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Bringing Mobile Technology into Neuropsychiatric Assessment

Major Projects

Bringing Mobile Technology into Neuropsychiatric Assessment

The core activity of the BaCH Tech Lab is the development, validation, and dissemination of methods for accurately and precisely assessing cognitive and psychological functions in individuals across the lifespan, to understand how cognition is related to mental and physical health.

Citizen Science
Our research and technology development is driven by the participation of about 800-1000 citizen scientists every day through These are people from all over the world who want to contribute to research and learn more about their own minds and brains. By providing interesting, individualized research results to our participants, we have been able to recruit and test over 2.5 million people since 2008.

Creating Tools for Web/Mobile Neuropsychiatric Assessment
Good science depends on good tools. One of our primary goals as a lab is to translate traditional assessment tools from cognitive neuroscience, clinical neuropsychology, and clinical neuropsychiatry to web platforms and mobile devices, for self-administration. Our goal is to create tools that are as sensitive, reliable, engaging, and accessible as possible across a wide range of participants and technology platforms. We achieve this by using an Iterative Test Development approach, which takes principles from software and user interface design (e.g. A/B testing, iterative development, and modular architecture) and applies them to the optimization and validation of neuropsychiatric assessments.

Quantifying Behavior
Finally, our work aims to bridge the gap between formal assessment and real-world behavior. In the modern information age, the ubiquity of traditional and mobile computers means that there are new opportunities to capture behavior in what is (for about 90% of adults in the United States) the naturalistic setting of a webpage or mobile application. Using modern psychometric and computational approaches, we are developing methods for quantifying cognitive health and psychological function outside of traditional “testing” paradigms.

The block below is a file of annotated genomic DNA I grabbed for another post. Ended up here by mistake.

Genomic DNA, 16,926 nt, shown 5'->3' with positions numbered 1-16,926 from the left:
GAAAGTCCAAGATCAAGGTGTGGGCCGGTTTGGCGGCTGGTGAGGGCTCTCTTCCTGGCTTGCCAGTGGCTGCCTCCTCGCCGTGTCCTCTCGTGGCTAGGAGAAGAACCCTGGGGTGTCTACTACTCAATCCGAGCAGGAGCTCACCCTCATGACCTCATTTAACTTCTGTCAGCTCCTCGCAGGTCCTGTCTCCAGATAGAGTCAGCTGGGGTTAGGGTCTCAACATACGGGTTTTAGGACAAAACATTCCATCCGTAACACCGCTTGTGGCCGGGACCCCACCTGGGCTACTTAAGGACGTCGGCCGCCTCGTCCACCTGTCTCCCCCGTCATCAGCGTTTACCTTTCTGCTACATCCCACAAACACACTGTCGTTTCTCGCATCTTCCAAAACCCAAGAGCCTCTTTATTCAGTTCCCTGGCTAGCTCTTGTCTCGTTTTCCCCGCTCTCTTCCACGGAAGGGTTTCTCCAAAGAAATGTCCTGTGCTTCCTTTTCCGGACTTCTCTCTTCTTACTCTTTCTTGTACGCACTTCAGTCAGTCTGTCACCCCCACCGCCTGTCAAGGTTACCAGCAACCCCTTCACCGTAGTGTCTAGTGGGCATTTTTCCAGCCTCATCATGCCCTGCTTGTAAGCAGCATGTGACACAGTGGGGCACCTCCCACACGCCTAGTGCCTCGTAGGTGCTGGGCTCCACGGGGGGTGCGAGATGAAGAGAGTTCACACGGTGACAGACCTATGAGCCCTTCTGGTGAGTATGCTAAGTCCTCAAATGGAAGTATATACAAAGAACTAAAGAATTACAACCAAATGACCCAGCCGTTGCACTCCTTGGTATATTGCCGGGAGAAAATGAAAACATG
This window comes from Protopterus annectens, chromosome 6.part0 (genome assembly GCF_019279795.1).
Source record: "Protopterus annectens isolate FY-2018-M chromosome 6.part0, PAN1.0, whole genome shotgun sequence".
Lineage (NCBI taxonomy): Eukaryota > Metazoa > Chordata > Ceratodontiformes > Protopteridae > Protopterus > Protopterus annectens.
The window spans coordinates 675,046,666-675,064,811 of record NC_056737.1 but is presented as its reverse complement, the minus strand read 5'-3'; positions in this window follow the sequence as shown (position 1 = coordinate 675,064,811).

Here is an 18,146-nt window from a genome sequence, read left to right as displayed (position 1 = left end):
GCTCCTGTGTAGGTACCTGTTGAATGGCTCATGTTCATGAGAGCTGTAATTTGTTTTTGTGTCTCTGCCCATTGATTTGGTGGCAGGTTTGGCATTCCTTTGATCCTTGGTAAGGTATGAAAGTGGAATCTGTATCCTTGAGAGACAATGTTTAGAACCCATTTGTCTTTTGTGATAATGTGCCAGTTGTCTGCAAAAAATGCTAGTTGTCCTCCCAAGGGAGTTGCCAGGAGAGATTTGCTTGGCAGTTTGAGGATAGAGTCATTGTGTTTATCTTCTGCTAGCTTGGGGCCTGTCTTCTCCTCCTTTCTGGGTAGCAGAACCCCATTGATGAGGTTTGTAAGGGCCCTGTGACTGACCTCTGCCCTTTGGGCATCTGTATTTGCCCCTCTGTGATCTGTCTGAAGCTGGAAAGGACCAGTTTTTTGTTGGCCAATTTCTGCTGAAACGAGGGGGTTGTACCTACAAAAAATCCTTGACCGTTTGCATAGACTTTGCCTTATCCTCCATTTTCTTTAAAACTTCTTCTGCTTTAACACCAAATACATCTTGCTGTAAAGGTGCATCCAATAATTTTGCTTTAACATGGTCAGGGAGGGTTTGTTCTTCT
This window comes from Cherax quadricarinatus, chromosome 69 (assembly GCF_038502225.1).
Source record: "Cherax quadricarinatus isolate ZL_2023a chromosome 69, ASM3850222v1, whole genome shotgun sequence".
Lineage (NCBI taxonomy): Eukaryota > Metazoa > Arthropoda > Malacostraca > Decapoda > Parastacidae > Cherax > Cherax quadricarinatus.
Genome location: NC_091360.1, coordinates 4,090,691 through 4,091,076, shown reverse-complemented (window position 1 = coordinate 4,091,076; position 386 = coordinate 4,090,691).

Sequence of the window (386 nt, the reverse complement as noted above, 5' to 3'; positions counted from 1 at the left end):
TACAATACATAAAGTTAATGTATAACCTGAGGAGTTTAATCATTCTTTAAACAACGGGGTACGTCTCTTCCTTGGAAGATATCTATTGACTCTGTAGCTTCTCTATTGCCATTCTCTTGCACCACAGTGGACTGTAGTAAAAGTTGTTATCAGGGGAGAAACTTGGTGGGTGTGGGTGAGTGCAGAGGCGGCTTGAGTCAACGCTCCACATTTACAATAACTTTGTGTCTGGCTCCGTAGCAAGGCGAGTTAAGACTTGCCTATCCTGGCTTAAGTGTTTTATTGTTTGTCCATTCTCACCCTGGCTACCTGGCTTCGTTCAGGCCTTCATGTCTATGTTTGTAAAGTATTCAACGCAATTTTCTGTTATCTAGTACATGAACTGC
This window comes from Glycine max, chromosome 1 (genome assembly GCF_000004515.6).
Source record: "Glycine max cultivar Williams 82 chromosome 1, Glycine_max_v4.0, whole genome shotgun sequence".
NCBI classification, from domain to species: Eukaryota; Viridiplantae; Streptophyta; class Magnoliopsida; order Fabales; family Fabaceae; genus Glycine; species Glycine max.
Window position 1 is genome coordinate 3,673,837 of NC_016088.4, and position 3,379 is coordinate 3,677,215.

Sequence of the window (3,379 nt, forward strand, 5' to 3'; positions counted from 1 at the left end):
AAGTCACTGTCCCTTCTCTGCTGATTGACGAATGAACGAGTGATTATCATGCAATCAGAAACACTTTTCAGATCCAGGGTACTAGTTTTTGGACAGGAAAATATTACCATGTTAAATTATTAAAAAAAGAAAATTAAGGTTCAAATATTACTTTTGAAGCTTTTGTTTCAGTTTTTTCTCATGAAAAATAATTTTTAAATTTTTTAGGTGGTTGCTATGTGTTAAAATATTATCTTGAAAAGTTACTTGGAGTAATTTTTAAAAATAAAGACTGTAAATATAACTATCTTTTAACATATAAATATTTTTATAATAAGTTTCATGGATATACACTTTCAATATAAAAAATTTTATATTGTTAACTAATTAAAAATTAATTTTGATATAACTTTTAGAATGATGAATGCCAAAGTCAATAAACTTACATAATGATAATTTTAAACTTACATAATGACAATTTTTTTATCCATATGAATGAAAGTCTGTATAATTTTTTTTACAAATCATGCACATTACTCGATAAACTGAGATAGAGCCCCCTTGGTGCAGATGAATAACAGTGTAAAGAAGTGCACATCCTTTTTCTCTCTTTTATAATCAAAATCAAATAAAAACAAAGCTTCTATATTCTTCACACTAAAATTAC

Mobile Measures of Threat Sensitivity and Psychopathology (ThreatSense)

One of the major goals of the lab is to understand how cognitive functioning varies within individuals over time, particularly how these variations are linked with differences in mental health. Variations in threat sensitivity, in particular, are considered a core part of the development and maintenance of mental disorders. Threat sensitivity refers to the degree people exhibit threat-related attentional, memory, and interpretation biases reflecting their preferential allocation of cognitive resources to threats. While threat sensitivity is a trending topic in the field of psychology, there is an unfilled gap in our ability to reliably and objectively capture variations in threat sensitivity. This project aims to tackle this issue by using an iterative test development procedure to evaluate and select brief, reliable, performance-based measures of threat sensitivity. These will then be used in large-scale ecological momentary assessment studies looking at links between objective measures of threat sensitivity and mental health symptoms in a sample of patients at McLean Hospital (N=200) and a diverse sample of community members recruited through the Bronx-based Albert Einstein College of Medicine (N=400). This project is funded by an R01 from the NIH National Institute of Mental Health (PI: Germine).